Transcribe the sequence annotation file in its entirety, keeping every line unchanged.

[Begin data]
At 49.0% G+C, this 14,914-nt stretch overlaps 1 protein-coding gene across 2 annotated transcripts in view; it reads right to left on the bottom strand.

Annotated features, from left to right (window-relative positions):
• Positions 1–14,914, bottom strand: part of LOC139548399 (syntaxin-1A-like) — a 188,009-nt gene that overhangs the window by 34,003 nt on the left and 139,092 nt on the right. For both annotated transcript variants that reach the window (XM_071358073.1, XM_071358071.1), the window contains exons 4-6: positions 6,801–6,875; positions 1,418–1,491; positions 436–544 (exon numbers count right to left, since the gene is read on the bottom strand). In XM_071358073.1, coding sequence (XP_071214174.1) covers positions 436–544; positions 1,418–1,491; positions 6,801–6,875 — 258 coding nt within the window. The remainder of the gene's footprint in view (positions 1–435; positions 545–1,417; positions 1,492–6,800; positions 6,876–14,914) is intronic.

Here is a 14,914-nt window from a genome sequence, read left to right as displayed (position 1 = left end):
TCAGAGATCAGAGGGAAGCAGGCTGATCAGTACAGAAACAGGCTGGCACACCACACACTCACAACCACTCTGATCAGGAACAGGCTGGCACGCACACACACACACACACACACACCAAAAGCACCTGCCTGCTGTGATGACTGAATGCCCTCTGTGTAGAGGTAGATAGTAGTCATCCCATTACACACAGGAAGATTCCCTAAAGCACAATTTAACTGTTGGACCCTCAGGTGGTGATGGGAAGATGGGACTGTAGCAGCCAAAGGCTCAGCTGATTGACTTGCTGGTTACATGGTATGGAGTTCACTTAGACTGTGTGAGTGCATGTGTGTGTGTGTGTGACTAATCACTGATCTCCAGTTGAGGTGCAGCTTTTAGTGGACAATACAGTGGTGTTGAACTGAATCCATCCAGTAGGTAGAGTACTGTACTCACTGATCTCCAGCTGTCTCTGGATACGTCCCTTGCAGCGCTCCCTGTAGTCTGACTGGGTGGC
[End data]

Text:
At 49.0% G+C, this 14,914-nt stretch overlaps 1 protein-coding gene across 2 annotated transcripts in view; it reads right to left on the bottom strand.

Annotated features, from left to right (window-relative positions):
• Positions 1–14,914, bottom strand: part of LOC139548399 (syntaxin-1A-like) — a 188,009-nt gene that overhangs the window by 34,003 nt on the left and 139,092 nt on the right. For both annotated transcript variants that reach the window (XM_071358073.1, XM_071358071.1), the window contains exons 4-6: positions 6,801–6,875; positions 1,418–1,491; positions 436–544 (exon numbers count right to left, since the gene is read on the bottom strand). In XM_071358073.1, coding sequence (XP_071214174.1) covers positions 436–544; positions 1,418–1,491; positions 6,801–6,875 — 258 coding nt within the window. The remainder of the gene's footprint in view (positions 1–435; positions 545–1,417; positions 1,492–6,800; positions 6,876–14,914) is intronic.

Here is a 14,914-nt window from a genome sequence, read left to right as displayed (position 1 = left end):
TCAGAGATCAGAGGGAAGCAGGCTGATCAGTACAGAAACAGGCTGGCACACCACACACTCACAACCACTCTGATCAGGAACAGGCTGGCACGCACACACACACACACACACACACCAAAAGCACCTGCCTGCTGTGATGACTGAATGCCCTCTGTGTAGAGGTAGATAGTAGTCATCCCATTACACACAGGAAGATTCCCTAAAGCACAATTTAACTGTTGGACCCTCAGGTGGTGATGGGAAGATGGGACTGTAGCAGCCAAAGGCTCAGCTGATTGACTTGCTGGTTACATGGTATGGAGTTCACTTAGACTGTGTGAGTGCATGTGTGTGTGTGTGTGACTAATCACTGATCTCCAGTTGAGGTGCAGCTTTTAGTGGACAATACAGTGGTGTTGAACTGAATCCATCCAGTAGGTAGAGTACTGTACTCACTGATCTCCAGCTGTCTCTGGATACGTCCCTTGCAGCGCTCCCTGTAGTCTGACTGGGTGGC